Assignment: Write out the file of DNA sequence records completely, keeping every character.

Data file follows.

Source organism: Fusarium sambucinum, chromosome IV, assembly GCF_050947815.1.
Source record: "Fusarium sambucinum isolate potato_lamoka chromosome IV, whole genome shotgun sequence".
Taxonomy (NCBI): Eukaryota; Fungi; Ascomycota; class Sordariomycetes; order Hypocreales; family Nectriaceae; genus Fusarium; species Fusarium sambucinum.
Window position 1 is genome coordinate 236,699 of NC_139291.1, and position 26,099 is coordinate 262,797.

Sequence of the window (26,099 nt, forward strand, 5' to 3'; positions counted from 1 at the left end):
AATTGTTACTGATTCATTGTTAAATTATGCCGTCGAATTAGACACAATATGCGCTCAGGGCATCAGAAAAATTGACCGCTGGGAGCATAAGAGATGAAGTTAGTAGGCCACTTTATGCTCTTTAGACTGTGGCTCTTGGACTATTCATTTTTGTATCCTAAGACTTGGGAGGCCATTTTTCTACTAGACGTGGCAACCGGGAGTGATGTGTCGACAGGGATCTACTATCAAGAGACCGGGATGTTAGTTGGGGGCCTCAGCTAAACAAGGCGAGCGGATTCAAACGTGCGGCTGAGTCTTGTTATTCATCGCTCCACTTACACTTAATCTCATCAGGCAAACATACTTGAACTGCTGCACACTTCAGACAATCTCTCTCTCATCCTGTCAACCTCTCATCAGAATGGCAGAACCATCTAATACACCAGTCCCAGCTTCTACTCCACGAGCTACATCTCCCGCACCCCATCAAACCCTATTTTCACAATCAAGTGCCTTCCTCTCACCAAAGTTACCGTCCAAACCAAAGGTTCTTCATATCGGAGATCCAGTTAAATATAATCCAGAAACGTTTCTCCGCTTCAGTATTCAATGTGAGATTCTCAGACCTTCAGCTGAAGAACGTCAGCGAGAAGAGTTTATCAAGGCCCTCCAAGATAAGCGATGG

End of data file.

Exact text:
Source organism: Fusarium sambucinum, chromosome IV, assembly GCF_050947815.1.
Source record: "Fusarium sambucinum isolate potato_lamoka chromosome IV, whole genome shotgun sequence".
Taxonomy (NCBI): Eukaryota; Fungi; Ascomycota; class Sordariomycetes; order Hypocreales; family Nectriaceae; genus Fusarium; species Fusarium sambucinum.
Window position 1 is genome coordinate 236,699 of NC_139291.1, and position 26,099 is coordinate 262,797.

Sequence of the window (26,099 nt, forward strand, 5' to 3'; positions counted from 1 at the left end):
AATTGTTACTGATTCATTGTTAAATTATGCCGTCGAATTAGACACAATATGCGCTCAGGGCATCAGAAAAATTGACCGCTGGGAGCATAAGAGATGAAGTTAGTAGGCCACTTTATGCTCTTTAGACTGTGGCTCTTGGACTATTCATTTTTGTATCCTAAGACTTGGGAGGCCATTTTTCTACTAGACGTGGCAACCGGGAGTGATGTGTCGACAGGGATCTACTATCAAGAGACCGGGATGTTAGTTGGGGGCCTCAGCTAAACAAGGCGAGCGGATTCAAACGTGCGGCTGAGTCTTGTTATTCATCGCTCCACTTACACTTAATCTCATCAGGCAAACATACTTGAACTGCTGCACACTTCAGACAATCTCTCTCTCATCCTGTCAACCTCTCATCAGAATGGCAGAACCATCTAATACACCAGTCCCAGCTTCTACTCCACGAGCTACATCTCCCGCACCCCATCAAACCCTATTTTCACAATCAAGTGCCTTCCTCTCACCAAAGTTACCGTCCAAACCAAAGGTTCTTCATATCGGAGATCCAGTTAAATATAATCCAGAAACGTTTCTCCGCTTCAGTATTCAATGTGAGATTCTCAGACCTTCAGCTGAAGAACGTCAGCGAGAAGAGTTTATCAAGGCCCTCCAAGATAAGCGATGG